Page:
The main purpose of normalization is to reduce data redundancy and avoid inconsistent data. Normalization leads to separation of unrelated entities into separate entities. In effect, normalization leads to clean database design. Since we do not store redundant data, we save storage space and save resources to maintain (update, delete) redundant data.
But, there are instances where we do not need to fully normalize data. The example provided in question is an excellent example to explain why do we allow de-normalized data. Looking at the customer address data, it is desirable to design city, state, country and postal codes as separate entities since they could be represented by their own unique identifiers (state_id, country_id, zip_id) and that multiple customers may belong to same country, state, city and zip. Suppose we did design these as separate entities and try to retrieve data for the following problem —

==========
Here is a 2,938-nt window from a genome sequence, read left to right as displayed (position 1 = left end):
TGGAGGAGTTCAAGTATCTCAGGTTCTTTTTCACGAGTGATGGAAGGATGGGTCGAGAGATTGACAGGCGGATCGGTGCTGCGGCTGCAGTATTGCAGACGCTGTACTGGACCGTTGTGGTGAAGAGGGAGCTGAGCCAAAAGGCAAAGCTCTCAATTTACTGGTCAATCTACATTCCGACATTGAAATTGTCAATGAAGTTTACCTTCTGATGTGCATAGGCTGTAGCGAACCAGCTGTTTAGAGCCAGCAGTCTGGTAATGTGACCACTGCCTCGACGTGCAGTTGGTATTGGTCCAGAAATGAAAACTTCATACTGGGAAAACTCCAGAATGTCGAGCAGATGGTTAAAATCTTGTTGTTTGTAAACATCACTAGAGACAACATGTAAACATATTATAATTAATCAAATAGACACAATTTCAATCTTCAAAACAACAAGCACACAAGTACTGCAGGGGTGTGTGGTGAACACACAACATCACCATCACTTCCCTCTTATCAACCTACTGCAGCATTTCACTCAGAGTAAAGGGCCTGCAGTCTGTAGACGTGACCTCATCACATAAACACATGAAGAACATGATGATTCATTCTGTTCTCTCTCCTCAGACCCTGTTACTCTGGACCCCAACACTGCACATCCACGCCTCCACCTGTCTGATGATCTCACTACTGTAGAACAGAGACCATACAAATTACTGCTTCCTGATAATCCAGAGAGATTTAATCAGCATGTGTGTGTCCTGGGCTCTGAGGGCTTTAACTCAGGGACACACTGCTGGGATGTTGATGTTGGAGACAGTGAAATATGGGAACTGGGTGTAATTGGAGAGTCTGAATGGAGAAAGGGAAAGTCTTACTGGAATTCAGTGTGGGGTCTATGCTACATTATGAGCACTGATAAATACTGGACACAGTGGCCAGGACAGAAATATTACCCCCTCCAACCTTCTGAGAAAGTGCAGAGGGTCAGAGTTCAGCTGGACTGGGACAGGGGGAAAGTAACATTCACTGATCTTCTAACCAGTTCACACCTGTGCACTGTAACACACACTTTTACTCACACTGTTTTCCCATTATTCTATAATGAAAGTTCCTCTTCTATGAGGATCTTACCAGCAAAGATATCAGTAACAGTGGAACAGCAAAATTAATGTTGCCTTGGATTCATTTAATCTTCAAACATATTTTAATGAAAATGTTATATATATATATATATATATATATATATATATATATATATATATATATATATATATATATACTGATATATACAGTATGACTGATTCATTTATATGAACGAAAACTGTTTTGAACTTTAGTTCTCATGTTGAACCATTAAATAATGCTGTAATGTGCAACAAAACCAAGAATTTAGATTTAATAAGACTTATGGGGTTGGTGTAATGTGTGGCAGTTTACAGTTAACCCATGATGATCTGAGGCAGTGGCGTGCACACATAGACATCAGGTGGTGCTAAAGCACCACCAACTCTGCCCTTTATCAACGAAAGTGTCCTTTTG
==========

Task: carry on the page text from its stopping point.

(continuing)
“Generate report of all customer belonging to ‘US’ and who reside in ‘FLORIDA’s ‘TAMPA’ city in ‘33601’ postal code.”
The query would be something like —
“SELECT c.customer_first_name, c.customer_middle_name, c.customer_last_name FROM customer c, customer_address ca, address_city act, address_zip az, address_state as, adress_country ac WHERE c.customer_id=ca.customer_id and c.city_id=act.city_id AND c.zip_id=az.zip_id AND c.state_id = as.state_id and c.country_id = ac.country_id AND ac.country_name = ‘US’ AND as.state_name = ‘FLORIDA’ AND act.city_name = ‘TAMPA’ AND az.zip_code = ‘33601’” Notice the joins (c.customer_id=ca.customer_id and c.city_id=act.city_id etc) required in the SQL to retrieve the required information. SQLs joins are considered to be very expensive when there is huge amount of data, say we have a tera byte of data within customer table. The four additional joins is going to be very expensive and will lead to unacceptable system response time.
If we de-normalize data and allow country, state, city and zip data to reside within customer_address table, then we could rewrite the above query as —
“SELECT c.customer_first_name, c.customer_middle_name, c.customer_last_name FROM customer c, customer_address ca WHERE c.customer_id=ca.customer_id AND ca.country_name = ‘US’ AND ca.state_name = ‘FLORIDA’ AND ca.city_name = ‘TAMPA’ AND ca.zip_code = ‘33601’”
After de-normalization, the query would run much faster. So, in effect, normalizing data into 3NF form is not always practical.